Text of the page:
Starting a page for one of the largest mountain ranges in Europe is not evident and might sound ambitious. However, my aim is not to describe the whole Pyrenees from the biking point of view all at once, this is just a start and an attempt to give few main lines. The project is open to anyone who feels like joining in.
My own experience of cycling in the Pyrenees is very limited, just a few rides, but I have walked them extensively. During some hikes involving long approaches, I have noticed on many occasions places that would make fine bicycle rides, and, identically, I happened to drive by car many forestry tracks to get to trailheads, fine biking places too. This was one of my motivations to start such a page, if not being able to post, for now at least, proper trail pages.
The Pyrenees ("Pyrénées" in French, "Pirineo" in Spanish) are a range which stretches over 400km from the Atlantic, West to the Mediterranean, East, separating on most of its length Spain with France, and following most of the water-divide line. Aneto, the highest peak, reaches 3404m, and peaks over 3000m are seen along all the central half of the main ridge. Very few glaciers remain, but lots of moraine lakes on granitic ground. Other places are rather limestone and Dolomitic.
Unlike the Alps where the main valleys are large and flat-bottomed, the valleys of the Pyrenees are steep and narrow. Due to its southern position benefiting both from a consequent sunshine, combined to regular rains from the Gulf Stream, forests grow quite high, and the highest trees in Europe, over 2500m, are found there.
Despite the ever-lasting polemic of bears, the Pyrenees both host an abundant fauna, as well as one the most extensive pastoral activity in Europe. More details about the range itself will be found on the excellent page about the range on Summitpost.
Back to mountain-biking but still into geography, we must differentiate the "Low Pyrenees" from the "High Pyrenees". Apart from some exceptions the high Pyrenees are not so much a suitable place for mountain biking, except if we stick to roads in the bottom of the valleys. Most rideable places tend to be rather on the "Low Pyrenees", the forehills : North on the French piedmont, South in the Spanish sierras; but also West and East, where in the Basque country or in Catalunya, where mountains aren't yet too high. The limit where biking terrain tends to stop and turn into hiking terrain is found where tops start exceeding 1800-2000m, with few exceptions to this rule.
Apart from the well-known weather contrast that differentiates the green and humid French mountainside, similar in many ways to the Alps, with the dry and sunny Spanish side with its meridional weather and bush-like vegetation, another capital difference is to be mentioned for the cycling activity.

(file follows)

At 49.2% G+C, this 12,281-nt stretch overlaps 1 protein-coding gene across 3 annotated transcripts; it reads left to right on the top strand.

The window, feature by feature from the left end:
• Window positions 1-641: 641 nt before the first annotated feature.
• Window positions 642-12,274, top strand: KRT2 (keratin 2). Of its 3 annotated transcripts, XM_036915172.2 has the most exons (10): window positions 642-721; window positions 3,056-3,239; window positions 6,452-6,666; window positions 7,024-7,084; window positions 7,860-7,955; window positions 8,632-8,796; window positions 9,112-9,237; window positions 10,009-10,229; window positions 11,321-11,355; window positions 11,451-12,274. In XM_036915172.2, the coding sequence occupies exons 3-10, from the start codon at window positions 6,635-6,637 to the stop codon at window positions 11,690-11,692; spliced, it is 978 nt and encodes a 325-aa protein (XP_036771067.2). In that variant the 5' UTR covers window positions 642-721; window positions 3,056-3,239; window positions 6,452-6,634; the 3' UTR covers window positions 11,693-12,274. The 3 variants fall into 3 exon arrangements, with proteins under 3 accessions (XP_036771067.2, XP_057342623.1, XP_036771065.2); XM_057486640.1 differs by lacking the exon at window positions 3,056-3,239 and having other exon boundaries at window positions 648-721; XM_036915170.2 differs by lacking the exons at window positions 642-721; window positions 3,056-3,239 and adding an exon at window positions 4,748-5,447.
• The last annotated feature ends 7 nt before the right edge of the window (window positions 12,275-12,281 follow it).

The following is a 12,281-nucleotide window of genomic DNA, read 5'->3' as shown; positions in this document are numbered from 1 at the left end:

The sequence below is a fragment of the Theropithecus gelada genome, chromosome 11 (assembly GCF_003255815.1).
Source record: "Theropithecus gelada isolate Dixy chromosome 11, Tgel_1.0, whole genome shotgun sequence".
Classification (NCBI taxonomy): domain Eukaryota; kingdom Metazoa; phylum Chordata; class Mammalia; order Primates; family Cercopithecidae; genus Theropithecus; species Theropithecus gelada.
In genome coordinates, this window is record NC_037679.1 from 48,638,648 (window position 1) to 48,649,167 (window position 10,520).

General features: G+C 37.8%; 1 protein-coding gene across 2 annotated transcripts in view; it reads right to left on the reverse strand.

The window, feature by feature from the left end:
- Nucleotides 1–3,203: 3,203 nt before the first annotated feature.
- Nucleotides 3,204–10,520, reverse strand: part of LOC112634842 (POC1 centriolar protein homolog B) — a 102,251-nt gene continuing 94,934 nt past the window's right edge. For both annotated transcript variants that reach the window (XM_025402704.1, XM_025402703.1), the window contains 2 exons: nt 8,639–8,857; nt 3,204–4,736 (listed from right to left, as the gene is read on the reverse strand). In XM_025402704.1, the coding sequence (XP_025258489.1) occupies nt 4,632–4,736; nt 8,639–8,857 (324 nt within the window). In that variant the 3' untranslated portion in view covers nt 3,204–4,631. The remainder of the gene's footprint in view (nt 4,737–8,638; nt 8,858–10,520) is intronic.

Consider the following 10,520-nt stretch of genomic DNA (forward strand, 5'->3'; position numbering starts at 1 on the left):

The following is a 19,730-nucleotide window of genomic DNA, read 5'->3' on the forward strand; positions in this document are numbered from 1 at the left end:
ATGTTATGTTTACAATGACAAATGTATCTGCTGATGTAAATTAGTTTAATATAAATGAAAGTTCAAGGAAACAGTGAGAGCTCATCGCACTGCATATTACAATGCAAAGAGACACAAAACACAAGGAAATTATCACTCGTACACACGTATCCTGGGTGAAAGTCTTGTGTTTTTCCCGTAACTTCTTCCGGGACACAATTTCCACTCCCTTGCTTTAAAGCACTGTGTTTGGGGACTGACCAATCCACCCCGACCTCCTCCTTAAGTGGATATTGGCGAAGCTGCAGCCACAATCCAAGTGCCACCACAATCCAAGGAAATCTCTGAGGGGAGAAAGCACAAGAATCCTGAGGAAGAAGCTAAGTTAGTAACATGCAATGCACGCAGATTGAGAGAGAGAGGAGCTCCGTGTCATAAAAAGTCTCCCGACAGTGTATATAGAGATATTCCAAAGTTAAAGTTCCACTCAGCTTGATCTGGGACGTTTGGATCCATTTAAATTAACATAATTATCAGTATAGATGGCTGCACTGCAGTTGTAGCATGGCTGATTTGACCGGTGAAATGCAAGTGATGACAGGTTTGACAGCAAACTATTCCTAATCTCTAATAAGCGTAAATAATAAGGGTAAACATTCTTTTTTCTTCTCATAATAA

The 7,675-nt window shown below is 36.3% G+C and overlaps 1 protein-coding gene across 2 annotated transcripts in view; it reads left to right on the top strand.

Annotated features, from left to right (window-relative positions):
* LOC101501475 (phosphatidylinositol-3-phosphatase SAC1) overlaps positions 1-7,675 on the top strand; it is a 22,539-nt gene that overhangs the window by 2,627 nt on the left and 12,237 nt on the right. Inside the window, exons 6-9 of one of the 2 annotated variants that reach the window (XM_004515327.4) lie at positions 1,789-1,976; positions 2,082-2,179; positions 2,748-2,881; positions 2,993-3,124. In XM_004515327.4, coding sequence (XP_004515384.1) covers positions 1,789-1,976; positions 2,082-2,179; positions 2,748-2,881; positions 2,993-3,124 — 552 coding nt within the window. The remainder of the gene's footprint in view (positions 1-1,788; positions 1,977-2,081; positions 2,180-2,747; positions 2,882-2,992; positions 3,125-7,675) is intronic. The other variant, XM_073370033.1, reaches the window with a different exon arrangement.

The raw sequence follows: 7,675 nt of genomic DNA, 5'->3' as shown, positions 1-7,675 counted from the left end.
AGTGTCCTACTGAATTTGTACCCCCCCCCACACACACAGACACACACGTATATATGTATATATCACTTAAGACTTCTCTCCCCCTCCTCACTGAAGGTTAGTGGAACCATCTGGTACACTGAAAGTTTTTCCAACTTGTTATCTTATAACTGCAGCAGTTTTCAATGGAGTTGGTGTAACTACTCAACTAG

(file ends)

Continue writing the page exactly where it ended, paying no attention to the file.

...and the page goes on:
France always was a wealthy country with rich infrastructures, but Spain has gone out of a dictature in the 70's, and until a still recent past, the regions near the Pyrenees still were extremely poor. This results into a stark contrast with infrastructures, which is mainly translated, for the cycler, by the lack of asphalted roads. While every French village is served by asphalted roads, and beautiful passes link each valley (making all the fame of some of the stages of the Tour de France), the same kind of network tends to be made of forestry tracks in Spain, mainly suitable for land rovers, or small cars high on wheels. A windfall for mountain bikers !
Again, this is not a systematic rule, but the French Pyrenees tend to be more for road-bike, and cyclotouring, while Spanish Pyrenees tend more the terrain for mountain bikers who seek adventure.
This is a vague question for an area as wide as the Pyrenees. You don't go "to" the Pyrenees, you go to a specific place IN the Pyrenees, and depending on it, everything can be different.
* By plane, from far: You must already ask yourself where in the Pyrenees, at least the country, France or Spain. Landing in Barcelona isn't the best when willing to visit Gavarnie ! You can remedy to it pretty easily if renting a car after-while (highly recommended), but not by public transports, which aren't very practical to use in both countries. Many major cities owning airports surround the Pyrenees: Bayonne, Pau, Tarbes, Toulouse, Carcassonne, Perpignan, Girona, Barcelona, Lleida, Saragossa, Pamplona...
* By car. The Pyrenees are made like a fern leave. There are few passes to get from one valley to the next one, or cross the border in few places, but driving the Pyrenees perpendicular to valleys isn't really optimal. On the North, there is a motorway linking Bayonne to Perpignan, and similarly, Pamplona is linked to Barcelona on the south. Few major roads go along the range a bit nearer, but the best is often the same: drive till the mouth of the valley you plan to stay in, and drive it up. this is always the shortest in time and petrol.
* By train: some valleys have railways going until a certain point, but not all of them. Check the network rail map of the country you stay in (SNCF in France, RENFE in spain). In France, the best example is Luchon, while in Spain, Canfranc takes you quite high too.
* Renting bikes: Nowadays, most touristic resorts own one or more shops where renting a bike is possible. Similarly, if you don't feel struggling making hazardous plans and make the best of your time, many agencies propose guided tours too. A pre-requisite to know prior to renting a bike: Mountain-bike is commonly called "VTT" in French (Vélo tout terrain) and "BTT" in Spanish (Bicicleta todos terreno)
Trails, few ideas...
Presently on MBpost, you can see only four trails in the French Pyrenees. Of course you can easily figure out there is much more... Nowadays, more and more people tend to look for GPX traces to load into their GPS devices. Finding such isn't eased in a foreign country. In Spain, the Wikiloc portal seems to be a popular ressource, since I found the corresponding GPX routes of all the places I mention below.